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Internet Marketing and Understanding Websites 101: Webpage Titles and Descriptions

Web Page Title

The text that you enter for your Page Title appears in the title bar of the browser when your visitor views your site. Understanding Website Titles and Descriptions

Because the website title is used by search engines to “file” your site in their index, it is the most important part of your site.

Many search engines, such as Google and Bing, also use the Page Title tag within your web pages to determine your search ranking. A poorly chosen title will put you in an inappropriate search engine “file,” making it difficult for potential clients to find you.

A good title will include your geographical location and your business specialty.

Example: San Diego Residential Real Estate.

Web Page Description’s

Use the Page Description box to describe the content of your website. This is the text that shows up in a search engine’s search results. This is the first opportunity that you have to grab your visitor before they even visit your website.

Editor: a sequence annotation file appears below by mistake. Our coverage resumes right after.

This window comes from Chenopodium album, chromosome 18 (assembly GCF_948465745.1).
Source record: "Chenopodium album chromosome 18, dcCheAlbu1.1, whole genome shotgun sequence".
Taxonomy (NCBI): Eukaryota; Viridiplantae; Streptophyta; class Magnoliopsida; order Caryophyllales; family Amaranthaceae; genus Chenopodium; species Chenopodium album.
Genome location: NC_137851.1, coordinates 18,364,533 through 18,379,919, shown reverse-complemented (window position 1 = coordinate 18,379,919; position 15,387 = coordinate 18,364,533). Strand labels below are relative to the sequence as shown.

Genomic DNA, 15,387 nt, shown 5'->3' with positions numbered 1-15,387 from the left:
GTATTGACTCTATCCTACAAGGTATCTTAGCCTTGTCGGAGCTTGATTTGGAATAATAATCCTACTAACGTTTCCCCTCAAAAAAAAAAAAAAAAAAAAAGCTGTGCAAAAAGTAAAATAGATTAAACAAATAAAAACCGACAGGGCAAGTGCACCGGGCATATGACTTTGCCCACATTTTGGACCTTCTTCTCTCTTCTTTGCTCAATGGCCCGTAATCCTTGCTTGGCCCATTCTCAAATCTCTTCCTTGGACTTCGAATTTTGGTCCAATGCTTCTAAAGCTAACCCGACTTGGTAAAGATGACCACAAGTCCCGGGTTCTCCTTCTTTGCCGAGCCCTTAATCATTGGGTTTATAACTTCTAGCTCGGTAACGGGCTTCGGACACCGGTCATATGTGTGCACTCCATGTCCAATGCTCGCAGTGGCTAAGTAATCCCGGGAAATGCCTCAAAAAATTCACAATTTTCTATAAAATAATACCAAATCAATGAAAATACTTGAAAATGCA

Take a moment to figure out how to describe what you do or who you are in one or two sentences…. and be impactful because this is what will sell the visitor on clicking over to your site.

The page description helps the search engine determine whether your site is relevant to a search query.

Your site description should be no more than three sentences; generally, only the first 250 characters of this tag are read by the search engines.


San Diego Real Estate company including San Diego County areas, showing 1000s of listings, virtual tours, tips on buying and selling properties, mortgage calculators, community resources.


• Use words from your Page Title: When you reuse some of the words in your Title, you are promoting your name in search engines. For example, if your Title is “Los Angeles Real Estate – ABC Real Estate”, you might use the wording “Los Angeles Real Estate” in your Description as well.

• Be compelling: Rather than write a blurb on what you do, you can compel someone to visit your Web site with a promise, offering or challenge no one else can.

• Be short: Resist the urge to tell them everything before they even click to your site.

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